Simply pack up some gear and hit the road and see where it takes you! That is exactly what I did last summer. I was bored with life and decided to quit my job and hit the road. I didn't make it as far as I would have liked to, but I have no regrets. I will be back out there again soon but hopefully my experience may help somebody else to have a great time too!
This instructable will document some of the things that I learned from my first bicycle tour (RI to SC in one month).
Oh, and please vote for this Instructable on the Bicycle Challenge! Thank you!
Step 1: Your Bicycle
Here are some simple guidelines for what will make your life easier:
- Good fit. Having a bike that fits you properly is probably the most crucial thing to look for in a bike. A bike that is not the right fit for you will start to give you pain in your hands, back, shoulders, etc. in no time, especially when you are doing 50+ miles a day. You can search online for the guidelines on what is a good fit (REI has a pretty good short video on it here) You can also have your local bicycle shop do some measurements on you to find what you need. Bicycle shops run on very low margin though, so if you don't buy a bicycle from them please go back to them for service or buying accessories so we can help support local business.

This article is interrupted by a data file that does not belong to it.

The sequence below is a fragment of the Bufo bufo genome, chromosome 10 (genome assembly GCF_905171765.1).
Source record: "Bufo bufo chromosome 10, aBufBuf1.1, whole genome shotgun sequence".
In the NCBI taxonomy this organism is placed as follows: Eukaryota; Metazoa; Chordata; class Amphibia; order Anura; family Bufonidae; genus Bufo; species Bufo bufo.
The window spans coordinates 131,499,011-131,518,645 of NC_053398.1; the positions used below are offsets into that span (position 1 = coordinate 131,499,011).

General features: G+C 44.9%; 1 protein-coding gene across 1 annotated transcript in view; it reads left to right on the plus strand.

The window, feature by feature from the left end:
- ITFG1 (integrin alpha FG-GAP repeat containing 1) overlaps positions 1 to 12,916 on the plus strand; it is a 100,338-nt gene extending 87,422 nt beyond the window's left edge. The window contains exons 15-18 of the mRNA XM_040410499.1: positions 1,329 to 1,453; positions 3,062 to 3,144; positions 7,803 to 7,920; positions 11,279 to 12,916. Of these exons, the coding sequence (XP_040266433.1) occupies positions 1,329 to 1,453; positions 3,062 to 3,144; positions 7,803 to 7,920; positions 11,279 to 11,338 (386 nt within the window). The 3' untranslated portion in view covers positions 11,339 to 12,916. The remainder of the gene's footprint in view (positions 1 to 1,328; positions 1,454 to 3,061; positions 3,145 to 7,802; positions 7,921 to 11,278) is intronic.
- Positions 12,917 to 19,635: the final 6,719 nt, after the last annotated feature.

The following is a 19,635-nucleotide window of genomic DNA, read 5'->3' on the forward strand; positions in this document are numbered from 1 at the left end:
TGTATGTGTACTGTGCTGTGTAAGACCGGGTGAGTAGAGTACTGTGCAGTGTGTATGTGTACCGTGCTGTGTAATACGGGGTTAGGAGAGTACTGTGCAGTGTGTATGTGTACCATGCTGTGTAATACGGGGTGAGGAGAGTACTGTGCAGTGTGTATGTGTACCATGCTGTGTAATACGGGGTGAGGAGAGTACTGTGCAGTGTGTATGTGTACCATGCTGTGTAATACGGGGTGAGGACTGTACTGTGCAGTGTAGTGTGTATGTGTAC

- Gearing. If you will be riding up any hills at all you will want a bike with a triple chain ring (The sprockets up front). I myself did not heed this advice and climbing hills was gruesome at times. I could just imagine if I were riding in mountainous terrain.
- Braze-ons for accessories. If your bike did not come outfitted with fenders and racks you're going to need them. The fenders will help to keep you dry in the wet and the racks will give you a place to strap your panniers and other stuff to. To add these accessories though, your bike is going to need to have the bolt holes (braze-ons) to attach them with.
- Multiple hand positions. When riding long distance you're going to want a bike that has handlebars with multiple places to put your hands. This will allow you to switch up your stance as you are riding for different comfort levels
- Wide Tires:This is something I wish I had thought about more. I took off on my first trip on standard road bike 700x23 skinny tires. Although they may roll a lot quicker, you have to be super careful with every pothole, rock, storm drain etc. Also you can not ride over bridges with metal grating. Get yourself some wide tires.